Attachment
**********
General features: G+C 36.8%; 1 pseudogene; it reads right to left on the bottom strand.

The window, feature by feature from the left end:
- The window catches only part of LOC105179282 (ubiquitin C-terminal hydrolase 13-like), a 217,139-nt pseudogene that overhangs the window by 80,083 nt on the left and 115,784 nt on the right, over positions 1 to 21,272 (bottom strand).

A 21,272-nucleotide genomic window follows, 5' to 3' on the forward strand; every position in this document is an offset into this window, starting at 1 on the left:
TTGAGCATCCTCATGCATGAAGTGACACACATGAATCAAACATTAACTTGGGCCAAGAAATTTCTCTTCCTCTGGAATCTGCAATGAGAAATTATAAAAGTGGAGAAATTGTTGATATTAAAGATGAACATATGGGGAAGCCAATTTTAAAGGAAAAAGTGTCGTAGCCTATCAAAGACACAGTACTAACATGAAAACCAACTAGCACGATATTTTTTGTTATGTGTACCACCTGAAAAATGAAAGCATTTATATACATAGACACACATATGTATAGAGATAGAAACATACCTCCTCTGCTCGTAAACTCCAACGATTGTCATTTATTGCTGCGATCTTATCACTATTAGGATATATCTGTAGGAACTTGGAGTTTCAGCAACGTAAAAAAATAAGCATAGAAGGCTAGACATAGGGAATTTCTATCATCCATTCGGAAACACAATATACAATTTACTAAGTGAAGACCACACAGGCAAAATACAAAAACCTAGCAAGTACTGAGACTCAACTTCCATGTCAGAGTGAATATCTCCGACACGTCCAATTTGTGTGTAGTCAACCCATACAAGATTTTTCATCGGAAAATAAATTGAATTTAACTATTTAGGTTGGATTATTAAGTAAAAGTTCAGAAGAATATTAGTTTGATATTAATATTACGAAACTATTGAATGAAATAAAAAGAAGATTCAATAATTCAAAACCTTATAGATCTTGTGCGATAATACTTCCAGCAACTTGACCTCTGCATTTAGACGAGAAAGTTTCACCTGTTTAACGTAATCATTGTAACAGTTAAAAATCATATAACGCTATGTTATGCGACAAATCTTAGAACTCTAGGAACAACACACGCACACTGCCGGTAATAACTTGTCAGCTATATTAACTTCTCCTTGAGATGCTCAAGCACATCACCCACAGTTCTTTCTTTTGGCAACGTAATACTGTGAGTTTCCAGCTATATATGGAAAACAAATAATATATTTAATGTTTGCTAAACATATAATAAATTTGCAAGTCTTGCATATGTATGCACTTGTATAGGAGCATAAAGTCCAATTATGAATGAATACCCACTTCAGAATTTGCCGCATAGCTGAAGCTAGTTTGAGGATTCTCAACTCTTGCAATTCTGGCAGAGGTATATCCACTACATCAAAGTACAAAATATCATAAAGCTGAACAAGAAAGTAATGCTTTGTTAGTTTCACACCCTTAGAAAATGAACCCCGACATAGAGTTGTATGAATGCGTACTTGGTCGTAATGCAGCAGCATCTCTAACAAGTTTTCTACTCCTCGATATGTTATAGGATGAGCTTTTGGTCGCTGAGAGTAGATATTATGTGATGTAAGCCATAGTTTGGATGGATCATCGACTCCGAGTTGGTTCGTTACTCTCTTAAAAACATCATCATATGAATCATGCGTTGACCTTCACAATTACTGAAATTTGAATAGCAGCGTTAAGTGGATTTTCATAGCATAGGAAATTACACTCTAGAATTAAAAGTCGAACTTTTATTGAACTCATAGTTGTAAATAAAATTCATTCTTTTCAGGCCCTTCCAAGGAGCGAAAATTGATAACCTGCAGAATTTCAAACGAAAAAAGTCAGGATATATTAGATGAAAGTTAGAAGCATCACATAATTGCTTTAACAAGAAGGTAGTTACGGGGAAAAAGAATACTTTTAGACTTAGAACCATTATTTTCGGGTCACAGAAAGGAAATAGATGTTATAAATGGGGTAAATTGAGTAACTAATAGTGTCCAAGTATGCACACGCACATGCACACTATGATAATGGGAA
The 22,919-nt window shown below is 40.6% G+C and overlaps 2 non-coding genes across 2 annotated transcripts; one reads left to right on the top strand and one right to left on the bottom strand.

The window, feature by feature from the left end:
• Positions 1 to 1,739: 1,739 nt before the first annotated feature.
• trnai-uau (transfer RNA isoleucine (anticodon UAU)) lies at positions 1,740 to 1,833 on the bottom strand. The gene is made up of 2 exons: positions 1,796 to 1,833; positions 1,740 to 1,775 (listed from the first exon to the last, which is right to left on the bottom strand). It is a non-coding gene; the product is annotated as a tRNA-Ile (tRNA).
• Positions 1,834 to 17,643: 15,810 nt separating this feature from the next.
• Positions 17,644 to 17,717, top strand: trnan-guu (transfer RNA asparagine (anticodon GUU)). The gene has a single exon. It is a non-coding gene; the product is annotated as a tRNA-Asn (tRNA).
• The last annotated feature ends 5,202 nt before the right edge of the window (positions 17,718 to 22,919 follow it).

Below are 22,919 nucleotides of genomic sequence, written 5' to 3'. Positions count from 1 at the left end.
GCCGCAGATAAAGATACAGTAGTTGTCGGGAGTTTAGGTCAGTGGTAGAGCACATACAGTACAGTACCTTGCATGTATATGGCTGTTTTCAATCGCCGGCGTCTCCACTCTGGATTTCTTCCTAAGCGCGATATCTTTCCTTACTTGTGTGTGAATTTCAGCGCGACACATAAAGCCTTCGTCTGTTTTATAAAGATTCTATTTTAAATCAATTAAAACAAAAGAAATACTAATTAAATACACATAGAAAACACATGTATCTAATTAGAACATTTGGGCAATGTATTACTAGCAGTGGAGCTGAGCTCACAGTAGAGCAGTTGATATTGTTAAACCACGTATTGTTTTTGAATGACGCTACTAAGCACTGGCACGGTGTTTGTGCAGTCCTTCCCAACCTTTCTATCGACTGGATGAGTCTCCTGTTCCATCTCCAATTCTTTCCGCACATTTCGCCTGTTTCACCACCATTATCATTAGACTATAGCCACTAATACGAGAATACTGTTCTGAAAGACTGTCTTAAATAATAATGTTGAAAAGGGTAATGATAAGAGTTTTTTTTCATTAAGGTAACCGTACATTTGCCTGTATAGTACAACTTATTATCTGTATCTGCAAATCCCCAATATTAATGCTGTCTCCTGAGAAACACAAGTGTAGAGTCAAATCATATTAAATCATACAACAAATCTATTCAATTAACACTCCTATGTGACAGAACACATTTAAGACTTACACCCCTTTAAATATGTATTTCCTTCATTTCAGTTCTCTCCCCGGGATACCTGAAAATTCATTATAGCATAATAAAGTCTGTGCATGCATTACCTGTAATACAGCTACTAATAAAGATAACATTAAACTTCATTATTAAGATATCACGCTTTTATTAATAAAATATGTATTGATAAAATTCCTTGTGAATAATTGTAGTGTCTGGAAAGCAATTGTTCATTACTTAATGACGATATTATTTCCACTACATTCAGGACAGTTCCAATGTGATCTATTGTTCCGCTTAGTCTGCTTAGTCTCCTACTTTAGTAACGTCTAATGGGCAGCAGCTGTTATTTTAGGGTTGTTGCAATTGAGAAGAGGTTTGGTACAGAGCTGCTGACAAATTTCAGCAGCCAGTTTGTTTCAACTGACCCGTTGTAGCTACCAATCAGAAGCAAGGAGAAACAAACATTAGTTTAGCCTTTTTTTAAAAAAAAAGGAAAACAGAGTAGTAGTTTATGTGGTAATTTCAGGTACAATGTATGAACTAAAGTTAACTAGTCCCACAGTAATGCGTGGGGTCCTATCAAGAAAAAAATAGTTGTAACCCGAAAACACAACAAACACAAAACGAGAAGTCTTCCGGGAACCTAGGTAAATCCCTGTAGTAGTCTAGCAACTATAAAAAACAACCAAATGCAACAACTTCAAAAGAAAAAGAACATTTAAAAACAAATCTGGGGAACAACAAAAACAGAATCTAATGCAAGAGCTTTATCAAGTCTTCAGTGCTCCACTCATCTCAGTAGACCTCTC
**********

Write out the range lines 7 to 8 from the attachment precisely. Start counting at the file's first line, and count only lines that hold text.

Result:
The window, feature by feature from the left end:
• Positions 1 to 1,739: 1,739 nt before the first annotated feature.